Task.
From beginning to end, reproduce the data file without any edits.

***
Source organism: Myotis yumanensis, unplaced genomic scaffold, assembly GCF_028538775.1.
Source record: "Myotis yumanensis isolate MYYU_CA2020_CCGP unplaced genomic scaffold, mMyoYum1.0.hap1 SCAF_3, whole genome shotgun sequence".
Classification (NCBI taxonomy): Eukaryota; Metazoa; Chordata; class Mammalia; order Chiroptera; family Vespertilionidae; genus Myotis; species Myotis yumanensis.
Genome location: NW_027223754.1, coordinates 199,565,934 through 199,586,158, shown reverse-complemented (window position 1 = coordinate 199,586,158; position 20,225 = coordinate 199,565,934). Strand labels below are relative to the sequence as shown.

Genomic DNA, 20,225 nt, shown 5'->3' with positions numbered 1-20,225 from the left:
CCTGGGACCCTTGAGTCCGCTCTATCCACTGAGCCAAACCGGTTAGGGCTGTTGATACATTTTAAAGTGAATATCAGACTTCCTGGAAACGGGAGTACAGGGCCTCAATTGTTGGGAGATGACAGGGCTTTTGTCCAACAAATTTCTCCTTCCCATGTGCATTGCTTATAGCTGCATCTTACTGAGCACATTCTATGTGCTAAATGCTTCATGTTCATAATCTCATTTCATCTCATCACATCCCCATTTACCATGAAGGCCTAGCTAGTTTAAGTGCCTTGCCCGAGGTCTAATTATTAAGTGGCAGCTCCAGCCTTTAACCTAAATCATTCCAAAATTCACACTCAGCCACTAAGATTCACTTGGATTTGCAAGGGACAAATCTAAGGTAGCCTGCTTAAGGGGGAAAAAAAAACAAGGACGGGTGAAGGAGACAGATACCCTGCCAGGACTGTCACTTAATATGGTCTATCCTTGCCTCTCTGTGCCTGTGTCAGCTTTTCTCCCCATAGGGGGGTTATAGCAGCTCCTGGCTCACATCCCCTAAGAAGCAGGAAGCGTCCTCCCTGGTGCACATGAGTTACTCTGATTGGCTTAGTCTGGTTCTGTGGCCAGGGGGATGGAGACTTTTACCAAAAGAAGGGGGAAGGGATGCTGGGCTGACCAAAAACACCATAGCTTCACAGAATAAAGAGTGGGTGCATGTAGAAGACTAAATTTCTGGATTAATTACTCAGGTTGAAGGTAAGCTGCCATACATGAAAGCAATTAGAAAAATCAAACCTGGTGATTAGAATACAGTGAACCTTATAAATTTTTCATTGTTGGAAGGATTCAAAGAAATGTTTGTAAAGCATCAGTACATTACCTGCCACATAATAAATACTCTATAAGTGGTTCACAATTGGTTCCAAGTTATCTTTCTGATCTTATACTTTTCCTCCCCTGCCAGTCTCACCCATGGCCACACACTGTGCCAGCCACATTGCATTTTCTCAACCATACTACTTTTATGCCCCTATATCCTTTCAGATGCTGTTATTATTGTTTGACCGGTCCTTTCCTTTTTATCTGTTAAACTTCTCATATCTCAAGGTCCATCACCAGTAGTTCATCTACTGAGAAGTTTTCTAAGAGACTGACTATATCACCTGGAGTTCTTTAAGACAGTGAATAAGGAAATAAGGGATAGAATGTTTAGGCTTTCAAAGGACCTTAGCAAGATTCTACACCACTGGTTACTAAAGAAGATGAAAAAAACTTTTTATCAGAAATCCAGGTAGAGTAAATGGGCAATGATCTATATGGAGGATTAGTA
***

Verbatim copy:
Source organism: Myotis yumanensis, unplaced genomic scaffold, assembly GCF_028538775.1.
Source record: "Myotis yumanensis isolate MYYU_CA2020_CCGP unplaced genomic scaffold, mMyoYum1.0.hap1 SCAF_3, whole genome shotgun sequence".
Classification (NCBI taxonomy): Eukaryota; Metazoa; Chordata; class Mammalia; order Chiroptera; family Vespertilionidae; genus Myotis; species Myotis yumanensis.
Genome location: NW_027223754.1, coordinates 199,565,934 through 199,586,158, shown reverse-complemented (window position 1 = coordinate 199,586,158; position 20,225 = coordinate 199,565,934). Strand labels below are relative to the sequence as shown.

Genomic DNA, 20,225 nt, shown 5'->3' with positions numbered 1-20,225 from the left:
CCTGGGACCCTTGAGTCCGCTCTATCCACTGAGCCAAACCGGTTAGGGCTGTTGATACATTTTAAAGTGAATATCAGACTTCCTGGAAACGGGAGTACAGGGCCTCAATTGTTGGGAGATGACAGGGCTTTTGTCCAACAAATTTCTCCTTCCCATGTGCATTGCTTATAGCTGCATCTTACTGAGCACATTCTATGTGCTAAATGCTTCATGTTCATAATCTCATTTCATCTCATCACATCCCCATTTACCATGAAGGCCTAGCTAGTTTAAGTGCCTTGCCCGAGGTCTAATTATTAAGTGGCAGCTCCAGCCTTTAACCTAAATCATTCCAAAATTCACACTCAGCCACTAAGATTCACTTGGATTTGCAAGGGACAAATCTAAGGTAGCCTGCTTAAGGGGGAAAAAAAAACAAGGACGGGTGAAGGAGACAGATACCCTGCCAGGACTGTCACTTAATATGGTCTATCCTTGCCTCTCTGTGCCTGTGTCAGCTTTTCTCCCCATAGGGGGGTTATAGCAGCTCCTGGCTCACATCCCCTAAGAAGCAGGAAGCGTCCTCCCTGGTGCACATGAGTTACTCTGATTGGCTTAGTCTGGTTCTGTGGCCAGGGGGATGGAGACTTTTACCAAAAGAAGGGGGAAGGGATGCTGGGCTGACCAAAAACACCATAGCTTCACAGAATAAAGAGTGGGTGCATGTAGAAGACTAAATTTCTGGATTAATTACTCAGGTTGAAGGTAAGCTGCCATACATGAAAGCAATTAGAAAAATCAAACCTGGTGATTAGAATACAGTGAACCTTATAAATTTTTCATTGTTGGAAGGATTCAAAGAAATGTTTGTAAAGCATCAGTACATTACCTGCCACATAATAAATACTCTATAAGTGGTTCACAATTGGTTCCAAGTTATCTTTCTGATCTTATACTTTTCCTCCCCTGCCAGTCTCACCCATGGCCACACACTGTGCCAGCCACATTGCATTTTCTCAACCATACTACTTTTATGCCCCTATATCCTTTCAGATGCTGTTATTATTGTTTGACCGGTCCTTTCCTTTTTATCTGTTAAACTTCTCATATCTCAAGGTCCATCACCAGTAGTTCATCTACTGAGAAGTTTTCTAAGAGACTGACTATATCACCTGGAGTTCTTTAAGACAGTGAATAAGGAAATAAGGGATAGAATGTTTAGGCTTTCAAAGGACCTTAGCAAGATTCTACACCACTGGTTACTAAAGAAGATGAAAAAAACTTTTTATCAGAAATCCAGGTAGAGTAAATGGGCAATGATCTATATGGAGGATTAGTA